The State Herbarium of South Australia has added a new naturalised plant record to Census of South Australian Plants, Algae & Fungi. Cleretum bellidiforme (Burm.f.) G.D.Rowley is a South African low-growing annual succulent with daisy-like flowers blooming in shades of pink, purple, cream, orange and yellow.
Cleretum bellidiforme (Livingstone daisy) was first collected in Sep. 2015 from a wild plant population found growing south of Adelaide on the outer edges of Kuitpo pine plantation in sandy soil. It was formally identified by the State Herbarium Honorary Research Associate and succulent plant specialist, Bob Chinnock. The only other known location of wild growing plants is in Western Australia, on the south coast, just east of Albany.
The name “bellidiforme” means that it is similar to the common white daisy genus Bellis. However, this new plant is not in the daisy family, but a member of Aizoaceae, a botanical plant family containing predominantly drought tolerant species occupying arid and semi-arid areas of Southern Africa, with some native species found in Australia. Cleretum bellidiforme is grown by gardeners as it provides a mass of flower colour with little or no watering. It is likely that it accidently spread from gardens.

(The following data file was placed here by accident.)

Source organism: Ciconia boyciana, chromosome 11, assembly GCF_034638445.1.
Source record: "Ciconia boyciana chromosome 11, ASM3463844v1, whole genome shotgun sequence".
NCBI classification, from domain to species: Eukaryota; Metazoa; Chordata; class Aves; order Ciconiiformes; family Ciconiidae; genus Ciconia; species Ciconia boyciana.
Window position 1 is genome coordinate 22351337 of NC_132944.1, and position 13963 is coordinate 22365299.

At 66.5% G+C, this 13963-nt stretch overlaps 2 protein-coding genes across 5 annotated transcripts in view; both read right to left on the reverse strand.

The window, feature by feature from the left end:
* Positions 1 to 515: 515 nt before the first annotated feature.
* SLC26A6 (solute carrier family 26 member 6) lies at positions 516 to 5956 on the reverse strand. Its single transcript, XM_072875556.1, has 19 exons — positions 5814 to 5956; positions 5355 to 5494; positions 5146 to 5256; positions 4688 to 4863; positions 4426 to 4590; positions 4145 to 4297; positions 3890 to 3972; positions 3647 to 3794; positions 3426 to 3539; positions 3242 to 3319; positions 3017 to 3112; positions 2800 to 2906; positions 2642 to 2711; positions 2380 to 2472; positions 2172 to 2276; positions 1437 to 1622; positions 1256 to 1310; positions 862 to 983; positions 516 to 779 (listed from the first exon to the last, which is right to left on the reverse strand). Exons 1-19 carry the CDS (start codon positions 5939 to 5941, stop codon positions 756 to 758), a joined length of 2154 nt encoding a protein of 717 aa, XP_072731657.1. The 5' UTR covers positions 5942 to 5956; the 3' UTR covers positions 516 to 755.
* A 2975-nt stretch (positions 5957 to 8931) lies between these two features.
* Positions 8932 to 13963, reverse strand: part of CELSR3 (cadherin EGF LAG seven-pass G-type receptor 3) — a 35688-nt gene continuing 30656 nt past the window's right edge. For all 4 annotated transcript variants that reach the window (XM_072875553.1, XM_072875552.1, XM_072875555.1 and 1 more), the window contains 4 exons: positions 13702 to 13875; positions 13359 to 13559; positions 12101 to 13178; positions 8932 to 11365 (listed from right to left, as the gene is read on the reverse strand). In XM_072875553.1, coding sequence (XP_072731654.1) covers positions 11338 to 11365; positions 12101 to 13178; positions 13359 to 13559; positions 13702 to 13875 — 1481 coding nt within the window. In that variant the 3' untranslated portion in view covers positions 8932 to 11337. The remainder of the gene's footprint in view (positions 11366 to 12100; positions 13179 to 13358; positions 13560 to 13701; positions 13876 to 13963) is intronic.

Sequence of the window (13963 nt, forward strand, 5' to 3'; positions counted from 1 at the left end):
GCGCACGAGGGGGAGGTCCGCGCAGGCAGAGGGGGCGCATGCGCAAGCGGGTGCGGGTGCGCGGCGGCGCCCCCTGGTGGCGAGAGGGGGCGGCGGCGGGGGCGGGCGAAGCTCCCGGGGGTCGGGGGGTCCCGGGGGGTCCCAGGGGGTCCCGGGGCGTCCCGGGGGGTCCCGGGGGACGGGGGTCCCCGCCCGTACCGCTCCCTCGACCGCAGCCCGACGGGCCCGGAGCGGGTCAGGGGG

The State Herbarium’s weed botanist Chris Brodie suspects further populations of C. bellidiforme could colonise other areas and become weedy. A widespread weed in the same family is Mesembryanthemum crystallinum L. (ice plant), which is proliferating in semi-arid and coastal areas.
Weeds are spread naturally by wind and water and accidently by humans and animals. Future accidental long distance dispersal of C. bellidiforme will occur most likely as seeds in soil, attached to boots, vehicles or machinery. Shorter distance dispersal is most likely by native animals, wind or water.
If you are familiar with the wild plants of your area and notice a previously unknown plant then weed botanist Chris Brodie would like to hear from you. These mystery plants can be previously unnoticed native plants or, in some cases, new invasive weeds.